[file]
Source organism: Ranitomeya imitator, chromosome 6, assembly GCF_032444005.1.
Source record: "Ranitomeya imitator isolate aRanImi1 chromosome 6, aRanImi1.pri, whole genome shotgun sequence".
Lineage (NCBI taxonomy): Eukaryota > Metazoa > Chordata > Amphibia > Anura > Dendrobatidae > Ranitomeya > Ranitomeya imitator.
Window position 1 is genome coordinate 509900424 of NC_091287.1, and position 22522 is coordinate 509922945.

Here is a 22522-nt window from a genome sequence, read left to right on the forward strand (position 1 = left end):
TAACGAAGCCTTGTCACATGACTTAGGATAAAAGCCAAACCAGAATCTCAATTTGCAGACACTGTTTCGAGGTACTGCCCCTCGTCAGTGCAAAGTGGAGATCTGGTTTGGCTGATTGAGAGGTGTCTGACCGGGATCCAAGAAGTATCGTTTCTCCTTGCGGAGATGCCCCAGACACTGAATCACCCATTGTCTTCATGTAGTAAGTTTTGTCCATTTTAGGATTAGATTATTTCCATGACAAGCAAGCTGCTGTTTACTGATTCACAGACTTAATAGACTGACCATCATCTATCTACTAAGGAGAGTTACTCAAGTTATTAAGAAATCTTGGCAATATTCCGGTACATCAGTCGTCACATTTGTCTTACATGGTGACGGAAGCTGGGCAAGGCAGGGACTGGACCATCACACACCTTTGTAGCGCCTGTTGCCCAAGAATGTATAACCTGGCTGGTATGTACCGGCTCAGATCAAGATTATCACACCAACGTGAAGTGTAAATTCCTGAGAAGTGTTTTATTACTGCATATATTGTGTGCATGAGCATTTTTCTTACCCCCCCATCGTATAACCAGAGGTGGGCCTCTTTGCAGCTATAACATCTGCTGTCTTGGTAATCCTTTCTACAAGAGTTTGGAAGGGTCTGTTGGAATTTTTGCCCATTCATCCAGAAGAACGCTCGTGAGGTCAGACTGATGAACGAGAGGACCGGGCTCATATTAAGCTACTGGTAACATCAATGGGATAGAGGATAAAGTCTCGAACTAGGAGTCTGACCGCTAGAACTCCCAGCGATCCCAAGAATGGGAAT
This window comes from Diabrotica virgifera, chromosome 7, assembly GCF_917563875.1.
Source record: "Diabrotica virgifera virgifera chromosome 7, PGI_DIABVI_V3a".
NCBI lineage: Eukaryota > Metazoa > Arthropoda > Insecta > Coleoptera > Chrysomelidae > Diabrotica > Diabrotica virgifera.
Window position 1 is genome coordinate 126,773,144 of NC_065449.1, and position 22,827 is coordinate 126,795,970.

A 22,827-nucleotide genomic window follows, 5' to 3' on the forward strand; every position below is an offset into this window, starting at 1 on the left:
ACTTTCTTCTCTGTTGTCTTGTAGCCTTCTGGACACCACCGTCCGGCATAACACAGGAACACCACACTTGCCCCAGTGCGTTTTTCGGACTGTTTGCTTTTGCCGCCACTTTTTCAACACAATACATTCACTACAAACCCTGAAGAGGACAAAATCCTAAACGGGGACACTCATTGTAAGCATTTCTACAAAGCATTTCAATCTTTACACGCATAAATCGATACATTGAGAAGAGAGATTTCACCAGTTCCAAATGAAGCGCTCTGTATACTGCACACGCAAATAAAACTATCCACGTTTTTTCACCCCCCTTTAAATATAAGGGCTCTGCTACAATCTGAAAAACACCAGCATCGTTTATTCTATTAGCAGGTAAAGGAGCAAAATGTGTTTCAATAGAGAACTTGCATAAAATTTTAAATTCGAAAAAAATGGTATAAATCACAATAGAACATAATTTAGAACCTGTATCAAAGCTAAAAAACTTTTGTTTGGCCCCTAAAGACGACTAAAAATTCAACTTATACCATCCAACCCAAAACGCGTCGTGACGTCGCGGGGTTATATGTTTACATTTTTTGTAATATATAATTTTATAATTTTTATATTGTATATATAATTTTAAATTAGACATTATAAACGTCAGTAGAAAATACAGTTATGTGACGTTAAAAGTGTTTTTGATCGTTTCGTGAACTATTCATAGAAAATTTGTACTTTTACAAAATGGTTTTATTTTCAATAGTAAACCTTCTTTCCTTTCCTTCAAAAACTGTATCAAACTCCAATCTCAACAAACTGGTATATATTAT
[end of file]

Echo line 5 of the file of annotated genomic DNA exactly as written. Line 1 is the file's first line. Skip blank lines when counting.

Here is a 22522-nt window from a genome sequence, read left to right on the forward strand (position 1 = left end):